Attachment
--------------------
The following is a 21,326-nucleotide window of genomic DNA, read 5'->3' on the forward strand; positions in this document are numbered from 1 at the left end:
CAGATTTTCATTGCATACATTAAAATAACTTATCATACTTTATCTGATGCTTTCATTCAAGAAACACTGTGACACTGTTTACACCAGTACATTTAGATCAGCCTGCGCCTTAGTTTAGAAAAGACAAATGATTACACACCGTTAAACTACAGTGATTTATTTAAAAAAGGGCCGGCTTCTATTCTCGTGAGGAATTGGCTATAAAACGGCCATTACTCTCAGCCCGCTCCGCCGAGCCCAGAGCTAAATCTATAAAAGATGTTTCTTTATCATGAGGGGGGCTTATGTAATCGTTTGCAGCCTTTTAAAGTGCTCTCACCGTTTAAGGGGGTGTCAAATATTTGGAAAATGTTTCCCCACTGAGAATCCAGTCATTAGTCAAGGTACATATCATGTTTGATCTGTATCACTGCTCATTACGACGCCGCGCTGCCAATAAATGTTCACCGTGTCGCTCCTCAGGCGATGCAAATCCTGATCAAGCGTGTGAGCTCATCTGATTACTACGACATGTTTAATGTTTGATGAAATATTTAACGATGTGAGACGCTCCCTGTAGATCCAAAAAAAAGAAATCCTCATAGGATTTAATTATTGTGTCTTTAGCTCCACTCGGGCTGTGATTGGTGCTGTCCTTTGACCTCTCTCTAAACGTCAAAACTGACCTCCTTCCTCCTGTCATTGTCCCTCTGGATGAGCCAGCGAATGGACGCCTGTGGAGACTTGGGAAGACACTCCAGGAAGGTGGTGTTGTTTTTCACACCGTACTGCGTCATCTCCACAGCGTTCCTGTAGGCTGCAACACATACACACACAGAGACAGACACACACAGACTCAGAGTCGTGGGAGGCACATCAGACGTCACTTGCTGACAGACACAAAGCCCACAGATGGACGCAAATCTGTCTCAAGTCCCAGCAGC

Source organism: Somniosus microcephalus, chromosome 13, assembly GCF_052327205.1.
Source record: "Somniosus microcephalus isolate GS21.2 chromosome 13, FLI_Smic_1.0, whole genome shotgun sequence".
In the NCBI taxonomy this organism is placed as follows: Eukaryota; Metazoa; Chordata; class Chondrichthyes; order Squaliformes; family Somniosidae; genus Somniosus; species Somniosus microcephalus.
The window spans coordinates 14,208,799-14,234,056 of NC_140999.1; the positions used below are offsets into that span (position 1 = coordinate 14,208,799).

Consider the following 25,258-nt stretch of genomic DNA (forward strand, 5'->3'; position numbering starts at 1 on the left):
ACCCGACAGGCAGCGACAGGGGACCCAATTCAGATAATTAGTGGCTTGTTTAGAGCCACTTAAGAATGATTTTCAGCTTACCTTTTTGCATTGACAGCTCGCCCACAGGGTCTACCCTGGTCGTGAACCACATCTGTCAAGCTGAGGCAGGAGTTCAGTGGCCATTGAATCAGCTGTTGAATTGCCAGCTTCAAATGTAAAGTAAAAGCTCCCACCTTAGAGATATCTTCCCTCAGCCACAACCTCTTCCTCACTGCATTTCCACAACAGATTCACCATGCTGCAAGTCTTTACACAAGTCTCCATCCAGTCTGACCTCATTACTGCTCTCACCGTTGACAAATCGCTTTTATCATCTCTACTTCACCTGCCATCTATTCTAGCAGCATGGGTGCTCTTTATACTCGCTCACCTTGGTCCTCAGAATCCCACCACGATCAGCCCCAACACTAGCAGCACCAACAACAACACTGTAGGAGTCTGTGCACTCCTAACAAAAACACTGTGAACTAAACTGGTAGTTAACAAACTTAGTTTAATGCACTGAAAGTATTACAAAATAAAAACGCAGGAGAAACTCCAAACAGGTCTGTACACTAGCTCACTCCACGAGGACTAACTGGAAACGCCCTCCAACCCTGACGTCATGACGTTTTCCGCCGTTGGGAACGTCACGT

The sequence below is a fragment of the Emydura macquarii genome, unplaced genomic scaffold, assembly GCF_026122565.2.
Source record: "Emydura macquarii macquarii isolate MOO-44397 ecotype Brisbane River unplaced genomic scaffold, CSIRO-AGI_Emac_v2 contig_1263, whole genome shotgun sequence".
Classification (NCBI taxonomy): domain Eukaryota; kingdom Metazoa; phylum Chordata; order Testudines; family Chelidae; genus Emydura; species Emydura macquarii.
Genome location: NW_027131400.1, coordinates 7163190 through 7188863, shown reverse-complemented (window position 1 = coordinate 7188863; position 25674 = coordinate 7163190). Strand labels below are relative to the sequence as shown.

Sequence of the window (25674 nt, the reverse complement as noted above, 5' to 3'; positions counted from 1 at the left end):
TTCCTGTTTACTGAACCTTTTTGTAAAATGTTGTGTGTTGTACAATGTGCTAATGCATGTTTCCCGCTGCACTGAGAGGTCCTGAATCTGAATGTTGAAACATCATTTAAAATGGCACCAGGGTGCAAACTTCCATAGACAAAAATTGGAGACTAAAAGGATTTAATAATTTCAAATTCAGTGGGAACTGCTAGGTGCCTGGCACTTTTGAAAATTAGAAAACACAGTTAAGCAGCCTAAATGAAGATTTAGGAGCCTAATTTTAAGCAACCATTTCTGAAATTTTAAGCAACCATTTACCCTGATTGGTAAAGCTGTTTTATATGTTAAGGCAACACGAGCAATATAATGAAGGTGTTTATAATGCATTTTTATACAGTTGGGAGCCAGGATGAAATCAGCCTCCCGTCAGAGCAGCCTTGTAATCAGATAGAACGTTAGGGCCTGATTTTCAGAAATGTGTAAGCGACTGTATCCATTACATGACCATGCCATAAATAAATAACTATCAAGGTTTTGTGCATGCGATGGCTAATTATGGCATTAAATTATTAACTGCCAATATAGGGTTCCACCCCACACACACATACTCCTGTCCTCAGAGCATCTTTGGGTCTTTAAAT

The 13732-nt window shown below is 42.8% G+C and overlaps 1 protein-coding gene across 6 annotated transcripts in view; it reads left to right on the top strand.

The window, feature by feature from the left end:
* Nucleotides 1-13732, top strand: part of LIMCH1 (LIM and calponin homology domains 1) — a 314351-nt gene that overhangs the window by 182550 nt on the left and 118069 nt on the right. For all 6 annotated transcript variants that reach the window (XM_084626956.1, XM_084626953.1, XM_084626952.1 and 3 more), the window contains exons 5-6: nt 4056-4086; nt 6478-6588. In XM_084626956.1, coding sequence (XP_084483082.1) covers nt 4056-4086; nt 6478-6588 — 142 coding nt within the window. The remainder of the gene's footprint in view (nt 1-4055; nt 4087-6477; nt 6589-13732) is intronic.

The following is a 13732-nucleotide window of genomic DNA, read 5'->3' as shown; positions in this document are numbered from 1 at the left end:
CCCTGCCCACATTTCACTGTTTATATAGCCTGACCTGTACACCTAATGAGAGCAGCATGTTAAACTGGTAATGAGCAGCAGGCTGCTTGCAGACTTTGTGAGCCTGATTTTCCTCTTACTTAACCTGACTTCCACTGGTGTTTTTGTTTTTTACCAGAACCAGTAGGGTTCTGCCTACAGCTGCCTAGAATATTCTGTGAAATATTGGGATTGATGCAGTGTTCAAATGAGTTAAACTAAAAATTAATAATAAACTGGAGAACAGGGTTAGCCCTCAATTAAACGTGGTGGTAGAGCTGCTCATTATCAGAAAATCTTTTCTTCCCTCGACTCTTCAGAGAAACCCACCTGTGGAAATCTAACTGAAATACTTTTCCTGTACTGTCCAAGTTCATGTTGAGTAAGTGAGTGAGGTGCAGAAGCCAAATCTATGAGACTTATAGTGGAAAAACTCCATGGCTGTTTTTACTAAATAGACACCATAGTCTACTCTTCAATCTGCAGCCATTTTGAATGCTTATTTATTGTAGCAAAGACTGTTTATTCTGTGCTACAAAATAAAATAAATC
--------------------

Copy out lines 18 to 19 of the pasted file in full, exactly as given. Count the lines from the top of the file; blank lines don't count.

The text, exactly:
The following is a 13732-nucleotide window of genomic DNA, read 5'->3' as shown; positions in this document are numbered from 1 at the left end:
CCCTGCCCACATTTCACTGTTTATATAGCCTGACCTGTACACCTAATGAGAGCAGCATGTTAAACTGGTAATGAGCAGCAGGCTGCTTGCAGACTTTGTGAGCCTGATTTTCCTCTTACTTAACCTGACTTCCACTGGTGTTTTTGTTTTTTACCAGAACCAGTAGGGTTCTGCCTACAGCTGCCTAGAATATTCTGTGAAATATTGGGATTGATGCAGTGTTCAAATGAGTTAAACTAAAAATTAATAATAAACTGGAGAACAGGGTTAGCCCTCAATTAAACGTGGTGGTAGAGCTGCTCATTATCAGAAAATCTTTTCTTCCCTCGACTCTTCAGAGAAACCCACCTGTGGAAATCTAACTGAAATACTTTTCCTGTACTGTCCAAGTTCATGTTGAGTAAGTGAGTGAGGTGCAGAAGCCAAATCTATGAGACTTATAGTGGAAAAACTCCATGGCTGTTTTTACTAAATAGACACCATAGTCTACTCTTCAATCTGCAGCCATTTTGAATGCTTATTTATTGTAGCAAAGACTGTTTATTCTGTGCTACAAAATAAAATAAATC